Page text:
...Vacuum Assisted Closure Therapy (VAC) Catherine van der Hoeven Capone Wilmington University Abstract Vacuum Assisted Closure Therapy (VAC) is a system for applying negative pressure to wounds, which is claimed to accelerate healing of chronic wounds. A foam sponge is placed into the wound, than the site is sealed with an adhesive drape, and negative pressure is applied to the wound for 22-24 hours daily. VAC decreases tissue edema and improves local circulation; it also removes the debris from the wound surface. The average cost, including the materials and nursing care ranges from $400-$500 per patient weekly. This technique has been used increasingly over the past decade for acute and chronic wounds, and studies have demonstrated improved wound healing. Its use has been extended to other types of wounds, such as surgical wounds from abdominal, chest and cardiac (heart) surgical procedures. Currently VAC can be used on all types of wounds: acute, subacute or chronic. Introduction Diabetes is becoming a common problem in most of the countries all over the world. About 1.8 million people are affected by diabetes and with rapidly increasing diabetic patients the count is estimated to go up to 2.7 million in next 25 years (Speak K, 2007). Diabetic foot complications are more frequent in males individuals aged over 60 years. The life expectancy of the diabetic patients has increased due different treatments, which in turn increases the number of complications as the...

Words: 1225 - Pages: 5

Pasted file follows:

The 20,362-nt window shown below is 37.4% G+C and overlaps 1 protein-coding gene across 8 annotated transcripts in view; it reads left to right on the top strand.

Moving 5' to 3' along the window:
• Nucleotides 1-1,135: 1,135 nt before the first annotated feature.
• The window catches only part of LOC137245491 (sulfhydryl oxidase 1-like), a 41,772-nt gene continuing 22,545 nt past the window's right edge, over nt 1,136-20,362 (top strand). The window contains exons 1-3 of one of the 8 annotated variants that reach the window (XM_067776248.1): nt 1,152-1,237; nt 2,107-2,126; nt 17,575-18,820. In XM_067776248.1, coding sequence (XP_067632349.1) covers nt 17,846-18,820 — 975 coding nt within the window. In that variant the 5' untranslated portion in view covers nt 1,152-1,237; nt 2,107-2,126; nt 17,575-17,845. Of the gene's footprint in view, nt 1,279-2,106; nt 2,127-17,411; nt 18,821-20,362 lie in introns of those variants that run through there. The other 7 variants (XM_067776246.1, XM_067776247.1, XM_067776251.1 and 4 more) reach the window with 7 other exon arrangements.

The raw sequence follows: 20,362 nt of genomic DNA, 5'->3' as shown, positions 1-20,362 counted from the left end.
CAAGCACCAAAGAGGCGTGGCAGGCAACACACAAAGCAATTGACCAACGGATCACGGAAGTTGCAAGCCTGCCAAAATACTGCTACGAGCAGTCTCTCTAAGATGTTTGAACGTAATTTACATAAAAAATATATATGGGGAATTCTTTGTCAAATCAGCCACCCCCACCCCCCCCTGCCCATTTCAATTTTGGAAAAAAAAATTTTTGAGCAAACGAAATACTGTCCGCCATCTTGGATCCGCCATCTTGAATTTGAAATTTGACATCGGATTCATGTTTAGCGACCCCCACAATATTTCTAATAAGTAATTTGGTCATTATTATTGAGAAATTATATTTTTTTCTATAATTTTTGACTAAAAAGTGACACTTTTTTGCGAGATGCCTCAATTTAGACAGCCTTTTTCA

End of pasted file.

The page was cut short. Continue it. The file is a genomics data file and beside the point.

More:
Free Essay

Msc Student

...Engineering, Rutgers, The State University of New Jersey, Piscataway, New Jersey 08854; email: ireis@sbi.org 2 Center for Engineering in Medicine, Massachusetts General Hospital, Boston, Massachusetts 02114 Annu. Rev. Chem. Biomol. Eng. 2011. 2:403–30 Keywords First published online as a Review in Advance on March 17, 2011 artificial organs, skin, cartilage, liver, stem cells The Annual Review of Chemical and Biomolecular Engineering is online at chembioeng.annualreviews.org Abstract This article’s doi: 10.1146/annurev-chembioeng-061010-114257 Copyright c 2011 by Annual Reviews. All rights reserved 1947-5438/11/0715-0403$20.00 The past three decades have seen the emergence of an endeavor called tissue engineering and regenerative medicine in which scientists, engineers, and physicians apply tools from a variety of fields to construct biological substitutes that can mimic tissues for diagnostic and research purposes and can replace (or help regenerate) diseased and injured tissues. A significant portion of this effort has been translated to actual therapies, especially in the areas of skin replacement and, to a lesser extent, cartilage repair. A good amount of thoughtful work has also yielded prototypes of other tissue...